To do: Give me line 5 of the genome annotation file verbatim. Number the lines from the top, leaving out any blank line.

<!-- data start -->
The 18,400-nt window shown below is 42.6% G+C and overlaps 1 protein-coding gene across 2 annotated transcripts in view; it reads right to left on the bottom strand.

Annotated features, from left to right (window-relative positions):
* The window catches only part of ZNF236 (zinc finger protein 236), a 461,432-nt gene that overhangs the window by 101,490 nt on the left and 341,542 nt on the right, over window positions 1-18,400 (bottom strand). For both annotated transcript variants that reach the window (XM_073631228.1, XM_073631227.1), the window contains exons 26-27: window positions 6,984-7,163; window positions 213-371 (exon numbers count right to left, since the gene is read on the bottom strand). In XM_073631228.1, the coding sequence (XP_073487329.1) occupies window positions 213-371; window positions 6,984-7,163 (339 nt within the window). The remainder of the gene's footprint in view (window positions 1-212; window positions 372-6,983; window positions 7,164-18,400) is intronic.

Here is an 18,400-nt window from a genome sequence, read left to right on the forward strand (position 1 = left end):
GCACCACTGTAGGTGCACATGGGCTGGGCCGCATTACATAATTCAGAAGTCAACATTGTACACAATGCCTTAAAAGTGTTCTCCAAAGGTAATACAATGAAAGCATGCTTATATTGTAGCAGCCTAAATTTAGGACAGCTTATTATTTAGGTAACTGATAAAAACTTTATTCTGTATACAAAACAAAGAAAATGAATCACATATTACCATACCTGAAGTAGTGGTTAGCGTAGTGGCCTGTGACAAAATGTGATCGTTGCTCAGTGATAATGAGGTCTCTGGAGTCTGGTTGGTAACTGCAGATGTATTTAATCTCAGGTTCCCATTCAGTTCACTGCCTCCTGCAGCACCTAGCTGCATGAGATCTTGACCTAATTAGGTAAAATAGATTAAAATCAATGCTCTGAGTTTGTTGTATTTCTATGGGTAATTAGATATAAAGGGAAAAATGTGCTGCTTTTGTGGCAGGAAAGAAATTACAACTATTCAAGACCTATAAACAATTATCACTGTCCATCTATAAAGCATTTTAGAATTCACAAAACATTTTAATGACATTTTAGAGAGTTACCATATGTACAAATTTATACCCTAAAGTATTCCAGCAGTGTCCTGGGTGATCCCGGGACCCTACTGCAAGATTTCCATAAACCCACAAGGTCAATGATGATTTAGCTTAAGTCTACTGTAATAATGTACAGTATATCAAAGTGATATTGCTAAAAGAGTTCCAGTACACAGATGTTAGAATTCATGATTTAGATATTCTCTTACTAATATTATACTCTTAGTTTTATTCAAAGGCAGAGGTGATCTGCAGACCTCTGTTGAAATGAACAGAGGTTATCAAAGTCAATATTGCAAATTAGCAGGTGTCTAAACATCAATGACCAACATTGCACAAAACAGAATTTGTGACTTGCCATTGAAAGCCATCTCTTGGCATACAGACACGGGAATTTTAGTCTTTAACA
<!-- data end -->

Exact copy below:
GCACCACTGTAGGTGCACATGGGCTGGGCCGCATTACATAATTCAGAAGTCAACATTGTACACAATGCCTTAAAAGTGTTCTCCAAAGGTAATACAATGAAAGCATGCTTATATTGTAGCAGCCTAAATTTAGGACAGCTTATTATTTAGGTAACTGATAAAAACTTTATTCTGTATACAAAACAAAGAAAATGAATCACATATTACCATACCTGAAGTAGTGGTTAGCGTAGTGGCCTGTGACAAAATGTGATCGTTGCTCAGTGATAATGAGGTCTCTGGAGTCTGGTTGGTAACTGCAGATGTATTTAATCTCAGGTTCCCATTCAGTTCACTGCCTCCTGCAGCACCTAGCTGCATGAGATCTTGACCTAATTAGGTAAAATAGATTAAAATCAATGCTCTGAGTTTGTTGTATTTCTATGGGTAATTAGATATAAAGGGAAAAATGTGCTGCTTTTGTGGCAGGAAAGAAATTACAACTATTCAAGACCTATAAACAATTATCACTGTCCATCTATAAAGCATTTTAGAATTCACAAAACATTTTAATGACATTTTAGAGAGTTACCATATGTACAAATTTATACCCTAAAGTATTCCAGCAGTGTCCTGGGTGATCCCGGGACCCTACTGCAAGATTTCCATAAACCCACAAGGTCAATGATGATTTAGCTTAAGTCTACTGTAATAATGTACAGTATATCAAAGTGATATTGCTAAAAGAGTTCCAGTACACAGATGTTAGAATTCATGATTTAGATATTCTCTTACTAATATTATACTCTTAGTTTTATTCAAAGGCAGAGGTGATCTGCAGACCTCTGTTGAAATGAACAGAGGTTATCAAAGTCAATATTGCAAATTAGCAGGTGTCTAAACATCAATGACCAACATTGCACAAAACAGAATTTGTGACTTGCCATTGAAAGCCATCTCTTGGCATACAGACACGGGAATTTTAGTCTTTAACA